Total Town Makeover with Missouri Humanities

by Sydney Boyd, Humanities in American Life project manager

“The size doesn’t matter, it’s the mindset,” Andrew McCrea said on January 21 in part one of “Total Town Makeover,” a Missouri Humanities two-part series drawing from McCrea’s book of the same name. Focused on rural economies, the series takes root in questions like, why does one small town thrive while another declines? What makes people want to live and work in one community but not another?

McCrea is a farmer and rancher in northwest Missouri, and he also hosts the radio program American Countryside. Traveling around to towns featured on the program, he said he has inadvertently gathered a lot of stories about people and places that are doing great things.

“People began to ask me, ‘Well, how did that town do that?’ or ‘What did they do?’ And suddenly the lightbulb went off” McCrea said. “And I began to examine, well, what are some of these communities doing well, what are they doing right, and what could we learn from them?”

McCrea identified three common things across the successful small communities he visited: economic vitality, vibrant communities, and investing in our youth. These three things, McCrea noted, are essential individual aspects of every prosperous community but are often hard to separate from one another–each can cross over and affect another aspect.

Beginning with economic vitality, McCrea noted there are two main questions to ask: What makes your community uniquely special? And what do people routinely go somewhere else to purchase or find?

He’s seen a wide range of wonderful ways people have responded to these questions in flourishing rural towns from “The Big Pump” tourist attraction in King City, MO (population 943) to the “Second Best Toilet in the World” in Lucas, KS (population 370) and the Red Cloud Opera House, which celebrates Willa Cather’s life and work in Red Cloud, NE (population 1095).

“There’re so many towns that never take this step to connect,” McCrea said of the Red Cloud Opera House, “In this case to something in the past, but they made it very much part of their present and future.”

Moving to vibrant communities, McCrea emphasized taking small steps toward growing together and gave examples like a carousel in Faulkton, SD, an array of blossoms in Vernal, UT, and a recreation and fine arts center in Osage, IA—all projects that were done mostly without any tax dollars.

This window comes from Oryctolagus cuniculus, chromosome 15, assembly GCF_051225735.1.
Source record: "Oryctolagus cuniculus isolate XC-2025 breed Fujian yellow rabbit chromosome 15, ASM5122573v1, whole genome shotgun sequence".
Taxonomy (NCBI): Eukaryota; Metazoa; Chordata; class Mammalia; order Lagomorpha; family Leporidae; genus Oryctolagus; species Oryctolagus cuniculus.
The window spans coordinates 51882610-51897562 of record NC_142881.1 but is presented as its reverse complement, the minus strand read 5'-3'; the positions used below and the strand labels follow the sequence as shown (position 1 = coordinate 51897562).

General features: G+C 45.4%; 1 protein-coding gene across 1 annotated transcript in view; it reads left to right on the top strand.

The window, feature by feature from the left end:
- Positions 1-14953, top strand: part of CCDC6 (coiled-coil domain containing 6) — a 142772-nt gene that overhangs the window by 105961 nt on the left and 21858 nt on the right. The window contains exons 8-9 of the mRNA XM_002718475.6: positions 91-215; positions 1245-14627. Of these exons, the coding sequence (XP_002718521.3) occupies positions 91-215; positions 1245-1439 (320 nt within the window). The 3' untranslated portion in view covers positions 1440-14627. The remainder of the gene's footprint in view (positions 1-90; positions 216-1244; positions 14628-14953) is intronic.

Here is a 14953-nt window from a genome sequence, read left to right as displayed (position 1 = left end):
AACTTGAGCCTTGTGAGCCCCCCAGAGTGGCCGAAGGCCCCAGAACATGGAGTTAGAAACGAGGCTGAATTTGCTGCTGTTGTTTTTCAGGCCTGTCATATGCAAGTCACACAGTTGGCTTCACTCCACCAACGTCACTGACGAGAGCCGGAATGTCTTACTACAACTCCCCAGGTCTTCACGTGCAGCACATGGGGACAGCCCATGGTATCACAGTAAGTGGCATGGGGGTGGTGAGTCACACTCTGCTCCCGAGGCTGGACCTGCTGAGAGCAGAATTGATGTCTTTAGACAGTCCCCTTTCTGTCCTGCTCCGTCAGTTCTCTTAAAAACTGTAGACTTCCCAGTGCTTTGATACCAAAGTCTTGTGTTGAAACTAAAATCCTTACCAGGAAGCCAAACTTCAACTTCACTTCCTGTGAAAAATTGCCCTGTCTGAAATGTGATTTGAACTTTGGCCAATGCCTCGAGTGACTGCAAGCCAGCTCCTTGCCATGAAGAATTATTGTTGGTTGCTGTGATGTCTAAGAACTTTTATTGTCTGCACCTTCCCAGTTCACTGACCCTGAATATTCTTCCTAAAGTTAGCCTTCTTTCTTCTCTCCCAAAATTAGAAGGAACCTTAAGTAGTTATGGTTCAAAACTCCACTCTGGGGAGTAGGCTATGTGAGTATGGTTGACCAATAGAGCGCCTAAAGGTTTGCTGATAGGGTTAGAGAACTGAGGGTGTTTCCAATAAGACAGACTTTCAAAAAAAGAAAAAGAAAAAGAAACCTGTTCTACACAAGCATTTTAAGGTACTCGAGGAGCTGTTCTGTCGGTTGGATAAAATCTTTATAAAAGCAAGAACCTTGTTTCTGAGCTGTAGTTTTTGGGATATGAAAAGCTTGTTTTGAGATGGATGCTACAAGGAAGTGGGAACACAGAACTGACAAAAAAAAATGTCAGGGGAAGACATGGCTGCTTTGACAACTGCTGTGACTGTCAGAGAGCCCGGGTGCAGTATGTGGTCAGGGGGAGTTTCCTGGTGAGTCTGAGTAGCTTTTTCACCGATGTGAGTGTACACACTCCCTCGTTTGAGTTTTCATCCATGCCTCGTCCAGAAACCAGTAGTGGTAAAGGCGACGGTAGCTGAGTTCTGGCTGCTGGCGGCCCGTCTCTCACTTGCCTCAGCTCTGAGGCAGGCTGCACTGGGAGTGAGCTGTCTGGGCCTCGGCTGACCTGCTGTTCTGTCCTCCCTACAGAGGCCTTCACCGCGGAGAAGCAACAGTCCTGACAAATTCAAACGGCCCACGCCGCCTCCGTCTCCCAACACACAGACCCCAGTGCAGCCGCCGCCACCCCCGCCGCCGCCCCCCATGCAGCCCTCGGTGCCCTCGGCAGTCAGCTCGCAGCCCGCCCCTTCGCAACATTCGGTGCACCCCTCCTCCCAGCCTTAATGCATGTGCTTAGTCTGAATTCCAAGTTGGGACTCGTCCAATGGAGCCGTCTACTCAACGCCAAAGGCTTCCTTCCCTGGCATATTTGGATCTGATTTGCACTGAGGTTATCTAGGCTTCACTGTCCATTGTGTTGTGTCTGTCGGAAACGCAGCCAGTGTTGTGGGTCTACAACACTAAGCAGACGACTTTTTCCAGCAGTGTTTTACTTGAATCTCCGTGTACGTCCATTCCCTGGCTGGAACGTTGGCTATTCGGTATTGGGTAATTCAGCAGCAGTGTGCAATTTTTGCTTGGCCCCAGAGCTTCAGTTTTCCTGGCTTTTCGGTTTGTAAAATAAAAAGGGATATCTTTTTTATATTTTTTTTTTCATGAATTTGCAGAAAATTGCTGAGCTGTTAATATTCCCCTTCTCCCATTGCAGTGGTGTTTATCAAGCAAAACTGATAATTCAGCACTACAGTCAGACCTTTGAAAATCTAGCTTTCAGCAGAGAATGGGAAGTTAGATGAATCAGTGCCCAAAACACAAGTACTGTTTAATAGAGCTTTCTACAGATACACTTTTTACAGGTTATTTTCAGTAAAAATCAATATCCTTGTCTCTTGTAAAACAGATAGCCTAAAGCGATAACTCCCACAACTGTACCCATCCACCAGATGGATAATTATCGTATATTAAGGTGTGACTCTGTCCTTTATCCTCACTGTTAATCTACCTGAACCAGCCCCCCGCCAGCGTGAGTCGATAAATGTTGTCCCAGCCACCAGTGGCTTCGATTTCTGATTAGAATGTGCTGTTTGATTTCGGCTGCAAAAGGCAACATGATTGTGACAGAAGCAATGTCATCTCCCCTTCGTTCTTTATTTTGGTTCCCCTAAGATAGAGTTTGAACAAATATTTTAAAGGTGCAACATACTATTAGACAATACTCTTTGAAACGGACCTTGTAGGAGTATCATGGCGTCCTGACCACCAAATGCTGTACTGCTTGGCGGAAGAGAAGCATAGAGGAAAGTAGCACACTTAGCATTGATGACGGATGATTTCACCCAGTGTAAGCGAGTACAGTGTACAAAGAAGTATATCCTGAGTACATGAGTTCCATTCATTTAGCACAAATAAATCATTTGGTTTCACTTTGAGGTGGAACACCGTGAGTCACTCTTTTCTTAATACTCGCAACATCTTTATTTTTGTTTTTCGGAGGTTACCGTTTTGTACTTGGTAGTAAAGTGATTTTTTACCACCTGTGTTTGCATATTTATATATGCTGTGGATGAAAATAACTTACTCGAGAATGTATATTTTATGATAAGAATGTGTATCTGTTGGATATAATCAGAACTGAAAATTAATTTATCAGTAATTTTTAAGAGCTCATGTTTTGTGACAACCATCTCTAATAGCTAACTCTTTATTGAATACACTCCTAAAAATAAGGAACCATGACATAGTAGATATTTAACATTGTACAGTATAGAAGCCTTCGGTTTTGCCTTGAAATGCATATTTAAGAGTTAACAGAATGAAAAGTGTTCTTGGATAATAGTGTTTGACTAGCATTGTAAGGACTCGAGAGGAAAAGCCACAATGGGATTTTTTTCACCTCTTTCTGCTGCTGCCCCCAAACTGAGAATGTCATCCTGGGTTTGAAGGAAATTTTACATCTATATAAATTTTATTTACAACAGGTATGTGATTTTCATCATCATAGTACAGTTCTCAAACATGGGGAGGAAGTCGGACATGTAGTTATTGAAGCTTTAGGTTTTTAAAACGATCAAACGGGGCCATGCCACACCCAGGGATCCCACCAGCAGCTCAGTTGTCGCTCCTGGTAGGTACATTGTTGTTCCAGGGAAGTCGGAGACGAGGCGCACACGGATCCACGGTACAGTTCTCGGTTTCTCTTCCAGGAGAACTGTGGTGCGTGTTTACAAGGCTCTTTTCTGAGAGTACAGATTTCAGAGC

“It was the power of bringing these groups together in a shared vision,” McCrea said.

When McCrea arrived at how to invest in our youth, he noted that it’s clearly something most people want to do but have trouble knowing exactly how to do it. McCrea also underlined that communities shouldn’t feel bad if people graduate and leave.

When a couple came up to him after an event and said, “We have three kids and all of them left town and we just feel bad they did,” McCrea said that he told them: “That isn’t bad, the key is to make sure that young people feel like there are opportunities where I could either stay here or I could come back here sometime in the future, and that’s the key—have we created a place where people could make a home, feel good about it, create a business.”

McCrea said there’s also a lot of untapped potential in businesses that already exist in small towns. In St. Johns, MI (population 7,865), Agro Culture Liquid Fertilizers is a booming business now, but it grew from a small fertilizer company over many years, and when it chose to build its headquarters at the corner of two gravel roads outside of town, it also included an agricultural discovery museum and a free community space for the people to come together—one year, it even hosted prom.

“I know it’s tempting for us to say well, that’s a wonderful story, but that looked like 30 years to play out, and I agree,” McCrea said. “And so that’s why you have to do some things simultaneously….You begin with little things.”

Learn more about this program and watch the two-part series here.

Photo Credit: Missouri Humanities

This post is part of “Humanities in American Life,” an initiative to increase awareness of the importance and use of the humanities in everyday American life.